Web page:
3. Embrace the idea: shoot more, think less or not to over-think the process of taking a photograph in order to learn about one's photographic style.
  4. Have a clear understanding of what a commercial photographer does and additionally who is involved in the advertising and editorial side of the business.
  5. Exhibit behavior consistent with professional attitudes including: - openness to dialectic learning through peer critique and discussions - utilizing an acceptance of diverse perspectives to learning and sharing - ability to work cohesively with cohorts

Evaluation Plan
Students demonstrate their learning in the following ways:

 Evaluation Plan: IN-CLASS

Evaluation Notes and Academic Missed Work Procedure:
TEST AND ASSIGNMENT PROTOCOL The following protocol applies to every course offered by Continuing and Professional Studies. 1. Students are responsible for staying abreast of test dates and times, as well as due dates and any special instructions for submitting assignments and projects as supplied to the class by the instructor. 2. Students must write all tests at the specified date and time. Missed tests, in-class/online activities, assignments and presentations are awarded a mark of zero. The penalty for late submission of written assignments is a loss of 10% per day for up to five business days (excluding Sundays and statutory holidays), after which, a grade of zero is assigned. Business days include any day that the college is open for business, whether the student has scheduled classes that day or not. An extension or make-up opportunity may be approved by the instructor at his or her discretion.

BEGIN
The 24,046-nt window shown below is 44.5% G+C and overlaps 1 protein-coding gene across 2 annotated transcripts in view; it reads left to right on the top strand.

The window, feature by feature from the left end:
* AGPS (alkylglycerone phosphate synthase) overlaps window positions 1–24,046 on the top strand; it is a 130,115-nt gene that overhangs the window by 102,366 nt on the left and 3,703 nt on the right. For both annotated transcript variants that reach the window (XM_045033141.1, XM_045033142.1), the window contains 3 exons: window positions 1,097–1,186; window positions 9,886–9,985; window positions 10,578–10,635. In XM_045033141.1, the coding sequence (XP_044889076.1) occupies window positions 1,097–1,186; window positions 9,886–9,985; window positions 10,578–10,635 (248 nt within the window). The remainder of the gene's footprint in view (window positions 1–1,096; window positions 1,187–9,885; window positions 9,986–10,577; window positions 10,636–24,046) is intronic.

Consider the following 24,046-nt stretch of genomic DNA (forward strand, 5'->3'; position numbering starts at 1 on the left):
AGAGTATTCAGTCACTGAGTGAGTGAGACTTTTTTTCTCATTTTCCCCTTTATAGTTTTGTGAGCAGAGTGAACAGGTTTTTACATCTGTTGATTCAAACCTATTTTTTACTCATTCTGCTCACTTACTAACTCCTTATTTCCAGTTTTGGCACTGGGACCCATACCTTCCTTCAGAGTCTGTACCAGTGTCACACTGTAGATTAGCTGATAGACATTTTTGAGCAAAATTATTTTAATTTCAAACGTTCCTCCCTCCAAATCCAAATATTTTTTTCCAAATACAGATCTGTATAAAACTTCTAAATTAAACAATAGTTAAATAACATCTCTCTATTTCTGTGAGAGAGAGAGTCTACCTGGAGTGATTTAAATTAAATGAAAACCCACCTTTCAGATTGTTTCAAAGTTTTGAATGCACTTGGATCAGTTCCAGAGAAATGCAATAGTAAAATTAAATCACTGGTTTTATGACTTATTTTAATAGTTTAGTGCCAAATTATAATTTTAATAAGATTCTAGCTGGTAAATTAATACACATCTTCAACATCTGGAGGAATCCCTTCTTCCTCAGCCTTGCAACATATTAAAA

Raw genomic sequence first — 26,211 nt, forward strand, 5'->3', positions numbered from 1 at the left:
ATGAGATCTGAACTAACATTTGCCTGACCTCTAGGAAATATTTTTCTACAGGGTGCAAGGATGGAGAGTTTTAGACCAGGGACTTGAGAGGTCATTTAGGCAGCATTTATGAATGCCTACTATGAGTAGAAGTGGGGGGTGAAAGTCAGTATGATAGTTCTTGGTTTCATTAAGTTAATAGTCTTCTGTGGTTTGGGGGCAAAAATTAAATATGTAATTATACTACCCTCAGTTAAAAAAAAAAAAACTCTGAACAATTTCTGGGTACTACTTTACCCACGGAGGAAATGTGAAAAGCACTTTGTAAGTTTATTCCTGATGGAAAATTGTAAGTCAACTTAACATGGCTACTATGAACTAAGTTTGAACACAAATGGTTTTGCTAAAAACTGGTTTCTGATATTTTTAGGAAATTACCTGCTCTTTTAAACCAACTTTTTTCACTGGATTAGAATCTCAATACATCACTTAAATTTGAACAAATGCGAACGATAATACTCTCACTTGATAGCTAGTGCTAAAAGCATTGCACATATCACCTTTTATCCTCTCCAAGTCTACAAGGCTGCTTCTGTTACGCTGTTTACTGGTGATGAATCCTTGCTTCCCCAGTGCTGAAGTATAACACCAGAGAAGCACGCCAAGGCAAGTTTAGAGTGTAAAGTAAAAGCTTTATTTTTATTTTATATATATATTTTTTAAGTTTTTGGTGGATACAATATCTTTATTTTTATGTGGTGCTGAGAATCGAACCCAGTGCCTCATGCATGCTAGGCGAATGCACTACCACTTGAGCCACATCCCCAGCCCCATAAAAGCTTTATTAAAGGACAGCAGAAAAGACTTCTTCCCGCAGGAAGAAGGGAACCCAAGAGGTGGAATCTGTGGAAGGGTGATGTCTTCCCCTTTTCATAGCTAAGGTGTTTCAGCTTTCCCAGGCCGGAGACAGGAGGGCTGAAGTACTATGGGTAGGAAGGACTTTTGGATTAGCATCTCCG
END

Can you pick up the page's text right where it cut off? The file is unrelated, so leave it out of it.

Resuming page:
Provincial Context
The course meets the following Ministry of Colleges and Universities requirements:


Prior Learning Assessment and Recognition
PLAR Contact (if course is PLAR-eligible) - Office of the Registrar
Students may apply to receive credit by demonstrating achievement of the course learning outcomes through previous relevant work/life experience, service, self-study and training on the job. This course is eligible for challenge through the following method(s):

  • Portfolio
  • Interview

Section III: Topical Outline
Some details of this outline may change as a result of circumstances such as weather cancellations, College and student activities, and class timetabling.
Instruction Mode: In-Class
Professor: Multiple Professors
Resource(s): N/A
Applicable student group(s): Continuing Education Students
Course Details:

Weekly rotation may depend on availability of MAC lab and Photography studio


  • Orientation:  Synopsis of intended learning objectives an instructional strategies.